Watson’s second Eureka moment came during a buddies’ trip in 1981 organised by Sandy Tatum, former president of the United States Golf Association. They played Ballybunion in Ireland then flew over to Scotland to Prestwick, Royal Troon and Royal Dornoch. More pennies dropped. Watson bagged three more Opens in the 1980s. “I love links now, but you can never truly understand it,” he says. Which is why Jack Nicklaus used to turn up early at St Andrews to play practice rounds with Walter Wood, its celebrated head greenkeeper. Nicklaus won in 1970 and 1978 at the Old Course. God is in the detail.

As a Nicklaus boffin and a student obsessed with gaining the edge over his rivals, Woods (champion in 2000, 2005 and 2006) embarked on his own buddy trips to Ireland to acclimatise to links golf in the late 1990s. His playing companions were Mark O’Meara (1998 winner), David Duval (2001 winner), and the late and sorely missed Payne Stewart.

Woods may not know much about the real world, but he speaks the truth about why Americans excel at The Open. “It’s just one of those weird things,” he says. “But, then again, a lot of Europeans don’t play links golf or grow up on links golf. There are a lot of parkland courses now. This generation is different from Sandy Lyle, Seve Ballesteros and Nick Faldo. They played more links golf. How many tournaments do Europeans have on links courses besides The Open?” The Dutch Open, the Dunhill Links (at St Andrews, Carnoustie and Kingsbarns) and sometimes the Irish Open, he is told. “So not that many,” Woods says, resting his case.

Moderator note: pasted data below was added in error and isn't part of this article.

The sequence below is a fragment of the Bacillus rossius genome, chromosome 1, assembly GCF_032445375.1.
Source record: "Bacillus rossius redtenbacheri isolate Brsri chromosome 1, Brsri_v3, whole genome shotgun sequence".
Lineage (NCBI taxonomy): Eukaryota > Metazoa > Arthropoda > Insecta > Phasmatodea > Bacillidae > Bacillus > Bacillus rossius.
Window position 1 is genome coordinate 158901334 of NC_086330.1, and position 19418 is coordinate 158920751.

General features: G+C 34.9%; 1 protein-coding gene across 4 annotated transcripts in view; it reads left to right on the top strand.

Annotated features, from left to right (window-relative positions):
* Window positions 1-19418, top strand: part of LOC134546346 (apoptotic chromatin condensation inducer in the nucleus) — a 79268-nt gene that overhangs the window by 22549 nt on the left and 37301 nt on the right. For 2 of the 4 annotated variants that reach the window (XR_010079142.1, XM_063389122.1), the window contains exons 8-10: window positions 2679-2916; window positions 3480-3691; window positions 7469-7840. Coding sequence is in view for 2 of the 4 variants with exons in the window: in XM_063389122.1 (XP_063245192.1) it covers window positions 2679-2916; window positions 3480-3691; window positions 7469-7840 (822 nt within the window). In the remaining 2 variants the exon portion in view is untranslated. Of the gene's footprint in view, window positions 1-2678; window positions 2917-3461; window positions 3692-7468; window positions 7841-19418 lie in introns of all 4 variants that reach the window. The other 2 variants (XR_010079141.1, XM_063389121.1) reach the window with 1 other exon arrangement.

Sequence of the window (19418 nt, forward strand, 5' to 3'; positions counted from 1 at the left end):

Reigning champion Golfer of the Year, Cink, is humble enough to admit that, like Watson, The Open was the Major he was least likely to win due to his American style of playing. Yet still he prevailed because, like many of the great champions, he did his homework. The week before Turnberry, he was honing his game at Doonbeg, Lahinch and Ballybunion. Not surprisingly, Cink has a similar plan to defend his title. So, while Phil Mickelson and many of the world’s elite players will be warming up for the ultimate links challenge by playing target golf on the soft parkland greens of Loch Lomond, Cink will he battling to knock 4-irons under the wind on fast-running links courses around Dublin. Smart dude.

As for St Andrews, strange things happen there. It’s a history maker. Woods won the Millennium Open and then won again as Nicklaus bowed out in 2005. It felt like the changing of the guard. Woods now represents the old guard and St Andrews is ready to herald the arrival of the new generation of 20-year-olds storming the game. Rory McIlroy (aged 21 and a bit) senses it, too. The Americans have a challenger from Holywood, Northern Ireland. McIlroy has never shot worse than 69 at the Old Course. “I’ve played it about 25 times and I find it easy,” says McIlroy. “Winning The Open is a huge goal and I have always said that if I was to play in it at St Andrews I would do well.”

He doesn’t want to do it the easy way, either. The stars are aligned for a perfect storm as Woods goes for three in a row and McIlroy takes a tilt at his first Open title. “Me and Tiger in the last group on Sunday would be good,” he says “I wouldn’t mind that at all. I love that course. The Open is going to be massive.”

I think McIlroy just licked his lips.